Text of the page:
Regardless of the issue, Cleveland has been quick to respond to the needs of the community. Brown and Flynn attribute that generosity in part to an overwhelming feeling of corporate responsibility in Northeast Ohio.
But with corporate responsibility comes a new focus on accountability, which affects not only corporate giving, but also the way nonprofits are approaching businesses for donations.
"There are less resources out there, forcing the nonprofits to think about who they approach and be more thoughtful," says Flynn.
And accountability is becoming more of an issue with corporate philanthropy and giving in general. More donors are expecting to see a return on investment in philanthropy, much like they do in business.
In this new atmosphere, there has been a change not only in the way nonprofits conduct programs but in the way foundations, businesses and individuals support them.
Take, for example, Cleveland Social Venture Partners (CSVP), which acts as venture capitalism for nonprofits, investing in them the same way venture capitalists invest in start-up companies.
"We have 19 partners to date," says Brad Neary, one of the founding members and soon to be former director of leadership development at TRW. "We come together first with our wallets -- and that is a requirement of $10,000 over two years ... and then we set out to find a nonprofit."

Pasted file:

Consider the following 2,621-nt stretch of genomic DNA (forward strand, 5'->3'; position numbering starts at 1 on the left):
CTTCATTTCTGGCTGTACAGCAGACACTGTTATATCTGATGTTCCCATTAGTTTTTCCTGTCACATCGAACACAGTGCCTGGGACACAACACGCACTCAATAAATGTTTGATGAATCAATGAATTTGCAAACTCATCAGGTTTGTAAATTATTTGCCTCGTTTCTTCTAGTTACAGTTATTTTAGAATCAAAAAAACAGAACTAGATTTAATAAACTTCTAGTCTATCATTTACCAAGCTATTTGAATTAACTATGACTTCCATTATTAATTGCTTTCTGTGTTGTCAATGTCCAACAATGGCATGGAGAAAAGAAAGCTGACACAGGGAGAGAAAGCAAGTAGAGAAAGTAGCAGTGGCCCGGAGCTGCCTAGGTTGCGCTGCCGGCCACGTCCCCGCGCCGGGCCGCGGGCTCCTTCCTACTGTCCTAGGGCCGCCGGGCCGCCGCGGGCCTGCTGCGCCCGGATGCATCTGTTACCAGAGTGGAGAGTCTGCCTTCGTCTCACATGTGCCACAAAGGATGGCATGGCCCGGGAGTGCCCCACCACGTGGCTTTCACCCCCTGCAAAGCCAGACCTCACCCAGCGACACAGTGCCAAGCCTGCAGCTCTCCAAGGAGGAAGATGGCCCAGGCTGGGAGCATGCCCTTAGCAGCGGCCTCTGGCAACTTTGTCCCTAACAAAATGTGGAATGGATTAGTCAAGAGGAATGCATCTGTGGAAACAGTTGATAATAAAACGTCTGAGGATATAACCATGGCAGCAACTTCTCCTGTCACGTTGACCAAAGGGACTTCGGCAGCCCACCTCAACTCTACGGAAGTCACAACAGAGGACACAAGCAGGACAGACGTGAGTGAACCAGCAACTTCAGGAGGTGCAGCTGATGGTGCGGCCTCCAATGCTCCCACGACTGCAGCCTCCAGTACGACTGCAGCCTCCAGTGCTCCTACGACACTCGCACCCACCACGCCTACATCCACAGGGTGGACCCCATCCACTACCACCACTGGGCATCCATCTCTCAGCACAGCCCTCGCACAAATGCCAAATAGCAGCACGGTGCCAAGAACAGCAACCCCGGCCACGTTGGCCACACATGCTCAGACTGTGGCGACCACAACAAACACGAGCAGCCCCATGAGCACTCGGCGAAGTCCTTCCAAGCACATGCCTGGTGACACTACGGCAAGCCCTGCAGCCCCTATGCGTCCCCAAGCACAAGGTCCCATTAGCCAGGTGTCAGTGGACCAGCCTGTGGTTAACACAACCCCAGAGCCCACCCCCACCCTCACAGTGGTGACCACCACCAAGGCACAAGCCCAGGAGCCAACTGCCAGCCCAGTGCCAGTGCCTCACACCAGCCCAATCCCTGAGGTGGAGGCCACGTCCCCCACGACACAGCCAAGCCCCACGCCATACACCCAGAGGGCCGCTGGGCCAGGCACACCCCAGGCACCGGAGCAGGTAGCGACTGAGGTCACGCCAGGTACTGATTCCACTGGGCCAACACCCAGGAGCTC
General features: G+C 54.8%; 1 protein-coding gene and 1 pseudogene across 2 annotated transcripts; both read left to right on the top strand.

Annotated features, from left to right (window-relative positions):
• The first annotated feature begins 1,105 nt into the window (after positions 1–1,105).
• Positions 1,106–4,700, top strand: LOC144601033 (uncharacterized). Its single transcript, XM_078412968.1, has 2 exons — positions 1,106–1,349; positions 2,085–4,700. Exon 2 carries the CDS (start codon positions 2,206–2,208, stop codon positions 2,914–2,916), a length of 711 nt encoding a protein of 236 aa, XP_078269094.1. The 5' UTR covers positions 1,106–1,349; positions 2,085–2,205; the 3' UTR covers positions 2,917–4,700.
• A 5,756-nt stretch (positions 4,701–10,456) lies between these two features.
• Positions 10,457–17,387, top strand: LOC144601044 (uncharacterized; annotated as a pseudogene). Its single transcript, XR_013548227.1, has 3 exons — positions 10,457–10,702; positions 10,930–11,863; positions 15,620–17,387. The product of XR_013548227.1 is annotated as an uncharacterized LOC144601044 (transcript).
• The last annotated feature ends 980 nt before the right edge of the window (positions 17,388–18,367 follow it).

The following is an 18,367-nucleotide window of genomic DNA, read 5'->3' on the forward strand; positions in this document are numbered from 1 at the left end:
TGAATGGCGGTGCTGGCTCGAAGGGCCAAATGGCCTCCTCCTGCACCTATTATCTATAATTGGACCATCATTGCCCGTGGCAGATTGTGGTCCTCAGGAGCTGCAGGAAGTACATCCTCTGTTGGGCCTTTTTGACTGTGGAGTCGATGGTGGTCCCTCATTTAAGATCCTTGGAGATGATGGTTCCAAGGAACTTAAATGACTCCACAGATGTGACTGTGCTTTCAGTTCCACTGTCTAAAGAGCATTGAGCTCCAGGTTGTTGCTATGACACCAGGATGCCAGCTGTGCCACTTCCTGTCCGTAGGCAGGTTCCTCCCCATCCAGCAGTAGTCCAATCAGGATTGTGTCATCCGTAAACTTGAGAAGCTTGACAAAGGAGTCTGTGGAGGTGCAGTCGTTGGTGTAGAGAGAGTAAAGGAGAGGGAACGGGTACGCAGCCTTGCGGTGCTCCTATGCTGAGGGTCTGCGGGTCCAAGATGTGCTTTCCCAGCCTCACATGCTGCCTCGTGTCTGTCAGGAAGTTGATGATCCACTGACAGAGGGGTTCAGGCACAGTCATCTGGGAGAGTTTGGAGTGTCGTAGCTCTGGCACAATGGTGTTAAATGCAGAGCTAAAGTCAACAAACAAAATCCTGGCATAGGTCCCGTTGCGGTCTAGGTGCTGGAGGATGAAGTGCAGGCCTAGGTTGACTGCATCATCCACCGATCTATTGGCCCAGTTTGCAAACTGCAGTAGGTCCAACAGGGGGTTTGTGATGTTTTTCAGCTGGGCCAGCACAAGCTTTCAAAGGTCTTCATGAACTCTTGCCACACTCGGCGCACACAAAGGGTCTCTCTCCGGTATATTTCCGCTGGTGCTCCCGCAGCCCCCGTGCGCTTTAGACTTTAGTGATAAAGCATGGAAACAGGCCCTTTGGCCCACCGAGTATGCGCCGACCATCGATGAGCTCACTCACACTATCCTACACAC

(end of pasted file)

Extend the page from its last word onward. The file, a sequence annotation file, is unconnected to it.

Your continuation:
The group recently went through a rigorous process to choose an organization to work with and decided on Youth Opportunities Unlimited (YOU). From there began a commitment to closely work with the organization.
"We lend our expertise and time, we assist them in building. We do not support programs, we support capacity building," says Neary. "We're not taking over, but working in partnership with the board."
CSVP members come from all walks of corporate life and include lawyers, financial experts and professionals with other skills. They use their expertise to help the business side of YOU.
"The organization is not just looking to get money," Neary says. "They need time and talent, and it takes several hours a week to do this."
Neary says CSVP is different because the partners feel directly responsible for the nonprofits they help. It's about accountability on both sides, working together to create a better infrastructure.
It may not be for everyone, but entrepreneurial types who like building something from the ground up would have it no other way.
"I write a check pledge to the United Way, but I'm not always sure where that money is going," says Neary. "I'm supporting programming with United Way, but here I'm supporting internal capacity."